Object lessons. You know them. The ones where a leader usually working with children cuts open the pumpkin and says, “Did you know that carving a pumpkin for Halloween is a lot like being a Christian?” And everyone thinks, “No way?”
And then as she cuts off the top. “When Jesus comes into our lives he takes out all the things that we had become accustomed to which were not helpful to us being the person He’s called us to be.” She begins to scoop out the seeds and says, “He scoops out the sins, the attitudes, the hurts, the injuries. As we forgive, more is taken away or released. Then,” and now she carves the face, two eyes and a smile, “Jesus brings joy to us we had not known, and finally,” and lighting a candle she places it inside, “We have light shining from the inside.”
There’s something about those kinds of lessons that stick. You know, you cannot shake them. You leave thinking about them. You chuckle about the idea of Jesus “taking your top off,” but then realize that God had done just that — changed you from the inside out and placed light within.
I find that Jesus still uses those kinds of lessons on me. All. The. Time. Week by week, day by day, God uses object lessons.
Back in December, I took the plunge and bought three new pairs of shoes.
I’m not a shoe person. I tend to have one pair of dress shoes, one pair of tennis / walking shoes, boots and flip flops. So, I needed to replace tennis, dress and casual walking shoes all at once.
I found some sales at this online store and ordered them. They all fit, which was a surprise, and after wearing them inside the house, I enjoyed them outside. Then in late February or early March, my toes began to hurt. They felt like the ends of the toes all had blisters. It was painful. They began to hurt all the time. The ends of the middle toes were bright red and swollen. I began to wonder what was going on.
At a doctor’s appointment, I had her check and her first question was, “Did you get new shoes recently?”
And even though it had been a few months, suddenly the connection seemed possible. That even though I had purchased the normal sizes, the shoes were a narrow width, and were pushing my toes into the ends of the shoes. With the pandemic, I have been home more, so have been going barefoot to give my toes a break.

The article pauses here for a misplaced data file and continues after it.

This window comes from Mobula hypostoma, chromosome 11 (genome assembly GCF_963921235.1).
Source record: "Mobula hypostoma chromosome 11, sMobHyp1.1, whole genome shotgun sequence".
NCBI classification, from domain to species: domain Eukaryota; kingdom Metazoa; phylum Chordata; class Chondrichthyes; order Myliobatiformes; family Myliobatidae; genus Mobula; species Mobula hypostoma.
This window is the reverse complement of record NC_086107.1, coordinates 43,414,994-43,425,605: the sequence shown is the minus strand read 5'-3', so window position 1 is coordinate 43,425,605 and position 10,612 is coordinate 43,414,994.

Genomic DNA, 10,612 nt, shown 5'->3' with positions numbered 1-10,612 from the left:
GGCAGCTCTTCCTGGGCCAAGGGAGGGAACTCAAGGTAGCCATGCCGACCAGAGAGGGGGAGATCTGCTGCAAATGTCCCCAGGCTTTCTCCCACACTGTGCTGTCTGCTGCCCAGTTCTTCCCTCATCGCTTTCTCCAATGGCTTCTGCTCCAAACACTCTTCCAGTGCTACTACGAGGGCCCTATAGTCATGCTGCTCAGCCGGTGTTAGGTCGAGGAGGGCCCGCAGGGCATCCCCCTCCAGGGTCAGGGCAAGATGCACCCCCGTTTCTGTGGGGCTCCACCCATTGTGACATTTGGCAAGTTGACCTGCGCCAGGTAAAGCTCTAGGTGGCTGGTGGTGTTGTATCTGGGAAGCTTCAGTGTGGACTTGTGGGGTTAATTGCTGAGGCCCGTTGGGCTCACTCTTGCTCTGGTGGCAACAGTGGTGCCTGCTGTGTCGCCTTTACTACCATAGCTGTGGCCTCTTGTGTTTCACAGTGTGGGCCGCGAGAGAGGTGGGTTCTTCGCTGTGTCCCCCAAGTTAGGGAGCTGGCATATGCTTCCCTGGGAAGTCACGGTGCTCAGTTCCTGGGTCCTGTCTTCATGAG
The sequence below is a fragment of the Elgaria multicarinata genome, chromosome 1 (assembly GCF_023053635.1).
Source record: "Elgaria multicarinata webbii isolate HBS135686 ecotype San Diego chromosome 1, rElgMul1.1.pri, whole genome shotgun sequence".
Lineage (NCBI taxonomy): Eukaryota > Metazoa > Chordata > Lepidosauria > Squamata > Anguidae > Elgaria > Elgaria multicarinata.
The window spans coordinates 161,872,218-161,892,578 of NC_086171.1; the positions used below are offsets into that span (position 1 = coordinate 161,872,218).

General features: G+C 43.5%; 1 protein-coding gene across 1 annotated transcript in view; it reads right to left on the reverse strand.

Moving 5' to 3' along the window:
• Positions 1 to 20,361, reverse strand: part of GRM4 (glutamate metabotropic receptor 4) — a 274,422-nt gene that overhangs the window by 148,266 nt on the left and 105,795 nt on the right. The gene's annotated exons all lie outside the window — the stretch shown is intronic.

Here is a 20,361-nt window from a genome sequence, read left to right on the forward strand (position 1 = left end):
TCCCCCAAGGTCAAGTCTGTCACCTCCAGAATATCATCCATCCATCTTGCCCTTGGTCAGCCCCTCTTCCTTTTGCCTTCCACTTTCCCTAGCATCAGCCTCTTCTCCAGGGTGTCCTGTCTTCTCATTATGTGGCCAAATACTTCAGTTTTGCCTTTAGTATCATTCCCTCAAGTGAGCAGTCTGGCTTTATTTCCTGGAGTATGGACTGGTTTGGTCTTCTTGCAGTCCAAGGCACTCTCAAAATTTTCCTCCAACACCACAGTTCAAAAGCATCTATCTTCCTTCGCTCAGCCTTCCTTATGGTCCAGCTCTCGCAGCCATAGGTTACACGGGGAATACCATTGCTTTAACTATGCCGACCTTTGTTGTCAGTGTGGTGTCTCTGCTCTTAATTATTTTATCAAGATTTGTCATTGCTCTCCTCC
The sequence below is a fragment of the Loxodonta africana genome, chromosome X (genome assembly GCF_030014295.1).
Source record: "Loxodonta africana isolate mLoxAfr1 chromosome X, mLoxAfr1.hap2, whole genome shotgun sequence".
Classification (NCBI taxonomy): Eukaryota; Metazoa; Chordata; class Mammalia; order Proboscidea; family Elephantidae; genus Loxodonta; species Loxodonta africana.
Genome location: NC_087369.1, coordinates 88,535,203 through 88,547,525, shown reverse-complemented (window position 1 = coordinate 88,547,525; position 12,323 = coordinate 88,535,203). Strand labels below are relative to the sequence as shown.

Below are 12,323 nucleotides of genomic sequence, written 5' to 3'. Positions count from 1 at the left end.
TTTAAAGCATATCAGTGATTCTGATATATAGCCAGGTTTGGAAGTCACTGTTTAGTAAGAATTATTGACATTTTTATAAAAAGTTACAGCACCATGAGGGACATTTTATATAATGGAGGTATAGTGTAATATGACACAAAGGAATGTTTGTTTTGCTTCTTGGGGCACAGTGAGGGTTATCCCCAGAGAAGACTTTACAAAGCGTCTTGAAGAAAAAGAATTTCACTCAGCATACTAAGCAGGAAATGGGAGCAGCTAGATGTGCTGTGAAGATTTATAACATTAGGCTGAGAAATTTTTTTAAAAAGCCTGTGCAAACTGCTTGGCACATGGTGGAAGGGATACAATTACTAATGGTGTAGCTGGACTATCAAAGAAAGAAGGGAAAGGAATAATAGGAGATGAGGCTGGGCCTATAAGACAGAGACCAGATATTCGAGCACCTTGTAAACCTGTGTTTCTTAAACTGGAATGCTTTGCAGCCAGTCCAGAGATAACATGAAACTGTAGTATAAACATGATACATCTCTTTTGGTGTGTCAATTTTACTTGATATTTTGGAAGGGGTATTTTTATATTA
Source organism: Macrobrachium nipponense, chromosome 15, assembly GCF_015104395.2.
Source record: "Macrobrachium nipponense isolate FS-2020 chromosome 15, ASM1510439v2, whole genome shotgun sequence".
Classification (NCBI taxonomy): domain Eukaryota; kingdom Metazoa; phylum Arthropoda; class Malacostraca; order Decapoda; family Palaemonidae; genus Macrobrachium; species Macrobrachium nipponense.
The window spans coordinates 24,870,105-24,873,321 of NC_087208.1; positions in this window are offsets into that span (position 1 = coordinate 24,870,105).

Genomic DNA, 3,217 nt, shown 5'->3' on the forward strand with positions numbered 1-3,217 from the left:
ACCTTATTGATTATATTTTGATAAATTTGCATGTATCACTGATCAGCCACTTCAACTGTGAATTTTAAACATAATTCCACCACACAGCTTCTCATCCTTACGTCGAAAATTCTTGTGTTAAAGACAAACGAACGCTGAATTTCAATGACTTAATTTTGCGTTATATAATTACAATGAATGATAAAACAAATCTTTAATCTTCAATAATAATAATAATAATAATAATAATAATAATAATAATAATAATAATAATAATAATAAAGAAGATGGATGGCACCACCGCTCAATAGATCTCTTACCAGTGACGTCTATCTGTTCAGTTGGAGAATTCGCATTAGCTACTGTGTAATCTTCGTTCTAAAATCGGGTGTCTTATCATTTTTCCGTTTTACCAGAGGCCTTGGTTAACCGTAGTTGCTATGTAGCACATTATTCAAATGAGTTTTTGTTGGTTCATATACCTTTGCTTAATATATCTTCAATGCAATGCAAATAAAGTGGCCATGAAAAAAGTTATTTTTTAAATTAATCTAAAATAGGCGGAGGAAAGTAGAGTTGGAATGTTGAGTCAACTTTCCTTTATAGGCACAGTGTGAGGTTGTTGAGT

During Holy Week I led small groups in a nightly time of Examen — it is the Ignatian practice of prayer in which you —
- Review your day with thanksgiving
- Pay attention to the emotions of your day.
- Choose one event or moment, whatever catches your attention, and pray from that.
In that short period of time, one night, the Lord focused upon my shoes that did not fit my feet.
And the object lesson came forth as a poem, entitled, “Shoes”:
I bought three pair
Yes I did
And found them too small
My feet don’t fit
So I find that I am
Frustrated and mad
My feet don’t fit
And that feels bad.
But you say to me
„These shoes are a sign
of bigger shoes for you
Shoes that are Mine
I’ll fit you for them
I’ll show you my plan.“
„Lord I submit,
And won’t complain again.“
I don’t know what this might mean, really, but I am still waiting for God to “show His plan.” And in the meantime, I ordered another pair which I hope this time will work!
On another front, I made some cookies and really wanted gingerbread, so I got out “Grandma’s” recipe from Cindy Loayza and went to make them. The recipe called for shortening, which I know sometimes makes for a good consistency, but we were out. Butter is my go-to for cookies, but I hesitated since they were a rollout. Karen suggested the lard we had on hand. Now, we had had it “on hand” for a long, long time. Does lard go bad? I used it. It smelled a bit rancid, but I thought, “It’s worth it for we can use this up.” The dough tasted a bit off, but I thought, “It will taste better once baked.” The baked cookies tasted a bit off. But, I thought, “I bet they will get better once frozen.” But I took three out of the freezer the next day and ate them, and they tasted a bit off, and my stomach felt “off” for some time. So, finally, I threw them all away.
Some reading this are like, “Brian, what? Just throw them away!”
The thing that was hilarious about myself was that I used the lard to “use it up,” but could have thrown it away, based upon what it smelled like and saved wasting all those other ingredients. Another day during the time of Examen, the cookies came to mind and I prayed from them and felt a parallel to faith. We cannot hope to apply stale, rancid faith to life and have it work. Faith needs to be fresh, or our lives will taste stale. A stale and rancid faith will flavor everything in life. Keep it fresh, current, connected to the Source.
Object lessons. God still uses them. May God keep speaking to you during this time of pandemic for you to listen and hear what He might speak to you.